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Northern Iraqi governor cuts Baghdad power

The Associated Press
January 17, 2011
Qassim Abdul-Zahra, Yahya Barzanji
A local governor in Iraq's oil-rich north cut the electricity going to Baghdad from a power station in his province Monday because his own constituents have been left with little power this winter.
Tamim Gov. Abdul-Rahman Mustafa said residents in his province's capital city of Kirkuk only have three hours of power each day. The failure of negotiations with Iraq's Electricity Ministry to share the power generated at a plant in Taza, just south of Kirkuk, gave him little choice but to cut the electricity headed to Baghdad, he said.
"We have started to cut the megawatts generated by Taza station, and we will provide the Kirkuk people with it," Mustafa told reporters.
He estimated it would take 25 hours to shut down the power supply to Baghdad. Neighborhoods in the capital, according to the ministry, get 12 hours of electricity a day.
The director of the Taza plant, Jalal Ahmed, confirmed the ebb in power to Baghdad after its levels were dialed down from an electricity distribution station in Kirkuk.
Power shortages have been a sore spot for residents across Iraq, especially during the extreme cold and heat. Demonstrations over power shortages last summer in Iraq's south turned deadly in at least one case when police shot into crowds of protesters, sparking unrest that led to the dismissal of the government's electricity minister.
A Kirkuk councilman, Ahmed Askari, said local residents were threatening to launch their own protests "if the Kirkuk local government did not provide enough electricity to the people."
Shortly before the power was cut, demonstrators shut off a main northbound highway from Kirkuk, located 180 miles (290 kilometers) north of Baghdad, and threw rocks at approaching cars in an attempt to draw attention to the region's electricity woes.
The area around Kirkuk receives about 4 percent of the power provided by the national grid. Officials say Iraq has more power available now than ever, but it has been stretched thin by Iraqis buying more televisions, air conditioners and other appliances that weren't available when former president Saddam Hussein was in power.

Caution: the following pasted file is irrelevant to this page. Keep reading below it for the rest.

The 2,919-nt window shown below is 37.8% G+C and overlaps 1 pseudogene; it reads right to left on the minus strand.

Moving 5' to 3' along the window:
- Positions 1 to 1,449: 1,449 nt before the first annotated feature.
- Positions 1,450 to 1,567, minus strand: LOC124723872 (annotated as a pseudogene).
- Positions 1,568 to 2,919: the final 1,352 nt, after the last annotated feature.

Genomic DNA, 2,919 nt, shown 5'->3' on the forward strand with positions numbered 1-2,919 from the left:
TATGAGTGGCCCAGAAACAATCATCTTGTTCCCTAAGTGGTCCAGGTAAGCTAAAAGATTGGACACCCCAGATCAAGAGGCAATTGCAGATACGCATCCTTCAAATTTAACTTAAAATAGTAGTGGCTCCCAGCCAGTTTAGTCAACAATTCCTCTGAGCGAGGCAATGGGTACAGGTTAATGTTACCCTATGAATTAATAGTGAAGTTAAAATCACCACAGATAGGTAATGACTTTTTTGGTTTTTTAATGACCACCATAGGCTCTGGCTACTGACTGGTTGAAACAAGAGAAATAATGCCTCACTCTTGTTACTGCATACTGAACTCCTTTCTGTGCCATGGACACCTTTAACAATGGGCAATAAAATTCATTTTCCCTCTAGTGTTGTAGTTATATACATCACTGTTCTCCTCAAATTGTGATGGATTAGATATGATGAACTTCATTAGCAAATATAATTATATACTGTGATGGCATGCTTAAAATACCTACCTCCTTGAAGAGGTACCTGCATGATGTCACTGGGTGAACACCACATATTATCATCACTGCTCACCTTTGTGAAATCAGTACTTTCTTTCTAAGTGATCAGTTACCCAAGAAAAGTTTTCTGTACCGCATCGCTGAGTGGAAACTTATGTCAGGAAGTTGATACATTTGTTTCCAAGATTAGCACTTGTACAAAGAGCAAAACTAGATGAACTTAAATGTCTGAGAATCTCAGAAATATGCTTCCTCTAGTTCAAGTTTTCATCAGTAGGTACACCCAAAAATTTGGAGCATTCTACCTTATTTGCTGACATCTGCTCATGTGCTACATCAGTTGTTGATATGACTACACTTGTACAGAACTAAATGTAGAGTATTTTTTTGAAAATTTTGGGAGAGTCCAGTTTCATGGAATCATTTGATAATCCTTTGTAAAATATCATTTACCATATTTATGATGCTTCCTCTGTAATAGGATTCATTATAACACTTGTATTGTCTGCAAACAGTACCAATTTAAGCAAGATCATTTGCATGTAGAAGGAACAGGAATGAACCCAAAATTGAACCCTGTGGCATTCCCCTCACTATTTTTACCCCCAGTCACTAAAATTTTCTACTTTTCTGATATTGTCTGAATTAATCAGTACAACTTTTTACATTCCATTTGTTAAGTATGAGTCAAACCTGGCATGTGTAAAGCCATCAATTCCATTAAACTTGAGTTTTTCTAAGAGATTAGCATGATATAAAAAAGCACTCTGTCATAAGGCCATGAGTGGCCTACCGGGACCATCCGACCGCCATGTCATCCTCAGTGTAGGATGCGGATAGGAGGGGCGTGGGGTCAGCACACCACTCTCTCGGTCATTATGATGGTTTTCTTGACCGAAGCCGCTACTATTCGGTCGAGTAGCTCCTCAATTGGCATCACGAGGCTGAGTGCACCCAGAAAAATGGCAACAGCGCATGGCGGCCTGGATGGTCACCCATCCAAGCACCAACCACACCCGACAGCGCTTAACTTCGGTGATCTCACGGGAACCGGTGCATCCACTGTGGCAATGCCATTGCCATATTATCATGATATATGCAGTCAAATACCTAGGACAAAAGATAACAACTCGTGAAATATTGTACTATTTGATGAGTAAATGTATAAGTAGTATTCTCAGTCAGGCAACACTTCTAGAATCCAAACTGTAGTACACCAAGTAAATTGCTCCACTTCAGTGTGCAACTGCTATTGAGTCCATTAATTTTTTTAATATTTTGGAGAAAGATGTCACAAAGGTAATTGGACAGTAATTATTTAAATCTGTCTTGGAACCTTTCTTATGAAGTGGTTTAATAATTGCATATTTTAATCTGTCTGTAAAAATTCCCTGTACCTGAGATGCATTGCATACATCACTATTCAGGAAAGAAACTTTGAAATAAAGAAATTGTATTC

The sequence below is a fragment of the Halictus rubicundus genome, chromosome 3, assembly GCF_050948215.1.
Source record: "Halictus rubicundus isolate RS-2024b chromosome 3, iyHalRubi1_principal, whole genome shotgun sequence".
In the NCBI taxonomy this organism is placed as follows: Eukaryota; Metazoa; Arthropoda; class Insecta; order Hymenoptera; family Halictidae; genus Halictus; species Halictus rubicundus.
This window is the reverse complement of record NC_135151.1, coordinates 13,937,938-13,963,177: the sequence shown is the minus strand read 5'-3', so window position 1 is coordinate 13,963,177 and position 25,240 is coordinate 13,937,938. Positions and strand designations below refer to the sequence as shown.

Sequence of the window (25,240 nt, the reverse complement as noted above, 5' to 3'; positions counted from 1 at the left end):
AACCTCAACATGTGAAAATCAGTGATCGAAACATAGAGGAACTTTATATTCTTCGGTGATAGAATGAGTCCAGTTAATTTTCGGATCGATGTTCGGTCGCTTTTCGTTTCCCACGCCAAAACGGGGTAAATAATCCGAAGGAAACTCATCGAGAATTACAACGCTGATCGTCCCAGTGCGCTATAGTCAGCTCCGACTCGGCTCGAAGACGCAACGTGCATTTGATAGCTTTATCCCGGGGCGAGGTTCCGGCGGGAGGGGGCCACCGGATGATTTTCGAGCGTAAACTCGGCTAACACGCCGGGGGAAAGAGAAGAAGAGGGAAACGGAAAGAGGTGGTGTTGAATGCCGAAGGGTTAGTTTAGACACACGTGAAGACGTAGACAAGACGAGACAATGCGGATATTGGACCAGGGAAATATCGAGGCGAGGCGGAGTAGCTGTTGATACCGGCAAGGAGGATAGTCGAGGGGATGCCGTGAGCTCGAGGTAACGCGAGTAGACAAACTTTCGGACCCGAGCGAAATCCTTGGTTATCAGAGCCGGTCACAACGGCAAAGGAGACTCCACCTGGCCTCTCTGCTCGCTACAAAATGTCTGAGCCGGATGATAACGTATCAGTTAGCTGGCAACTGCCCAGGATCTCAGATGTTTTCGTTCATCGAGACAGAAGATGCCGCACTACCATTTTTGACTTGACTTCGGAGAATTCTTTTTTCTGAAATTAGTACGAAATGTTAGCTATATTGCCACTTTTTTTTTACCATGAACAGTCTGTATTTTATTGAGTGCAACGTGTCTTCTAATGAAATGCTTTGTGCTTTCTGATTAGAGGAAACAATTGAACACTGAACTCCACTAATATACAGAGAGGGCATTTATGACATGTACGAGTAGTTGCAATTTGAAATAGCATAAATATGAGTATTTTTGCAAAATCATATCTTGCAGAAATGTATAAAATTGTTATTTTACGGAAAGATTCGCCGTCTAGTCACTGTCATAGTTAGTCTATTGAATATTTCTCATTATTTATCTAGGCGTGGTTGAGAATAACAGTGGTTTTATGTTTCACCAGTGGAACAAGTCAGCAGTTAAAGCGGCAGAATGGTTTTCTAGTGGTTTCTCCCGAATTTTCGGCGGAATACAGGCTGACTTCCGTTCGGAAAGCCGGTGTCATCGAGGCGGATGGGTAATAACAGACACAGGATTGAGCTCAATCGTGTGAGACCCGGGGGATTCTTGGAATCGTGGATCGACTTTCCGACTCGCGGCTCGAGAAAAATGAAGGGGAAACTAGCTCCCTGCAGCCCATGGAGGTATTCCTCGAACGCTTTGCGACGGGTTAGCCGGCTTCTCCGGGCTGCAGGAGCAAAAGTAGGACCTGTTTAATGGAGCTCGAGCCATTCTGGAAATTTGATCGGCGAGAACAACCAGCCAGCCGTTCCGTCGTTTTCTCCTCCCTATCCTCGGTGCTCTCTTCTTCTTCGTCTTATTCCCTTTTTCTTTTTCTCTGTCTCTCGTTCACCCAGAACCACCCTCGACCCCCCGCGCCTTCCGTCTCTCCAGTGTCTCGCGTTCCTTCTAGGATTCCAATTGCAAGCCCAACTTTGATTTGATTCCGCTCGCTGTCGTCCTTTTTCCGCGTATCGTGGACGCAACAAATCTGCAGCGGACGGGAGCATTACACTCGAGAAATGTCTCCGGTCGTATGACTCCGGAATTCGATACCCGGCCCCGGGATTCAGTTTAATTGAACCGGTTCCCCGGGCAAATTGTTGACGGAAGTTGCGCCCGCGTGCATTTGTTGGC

Saddam also routinely diverted power to Baghdad at the expense of the rest of the county in the last years of his regime.
Electricity Ministry spokesman Mussab al-Mudaris said Kirkuk officials would have to formally apply to keep a larger share of power.
"We are waiting for the Kirkuk delegation to let us know their decision," al-Mudaris said. He had no further comment on the governor's move and an Iraqi government spokesman could not be reached despite repeated attempts Monday night.
In another struggle between local and central government authorities Monday, officials in Iraq's southern Basra province fired the city's police chief over a jailbreak Friday by 12 al-Qaida suspects who escaped from a detention center by wearing police uniforms.
But the chief, Maj. Gen. Adel Daham, refused to step down, saying he could only be replaced by order of the prime minister. He also announced that one of the 12 suspects had been recaptured late Monday in Basra.
The council also dismissed Army Brig. Gen. Hazim Qassim, who headed the intelligence office where the suspects were detained, and ordered him held for questioning.
Meanwhile, the governor of Iraq's western Anbar province survived his fourth assassination attempt in just over a year. Gov. Qasim al-Fahadawi, was not hurt in the blast in the provincial capital of Ramadi, 70 miles (115 kilometers) west of Baghdad, but one of his guards was killed while two others and three bystanders were wounded.
Barzanji reported from Sulaimaniyah, Iraq. AP Writers Saad Abdul-Kadir and Lara Jakes in Baghdad contributed to this report.
Copyright 2011 The Associated Press.
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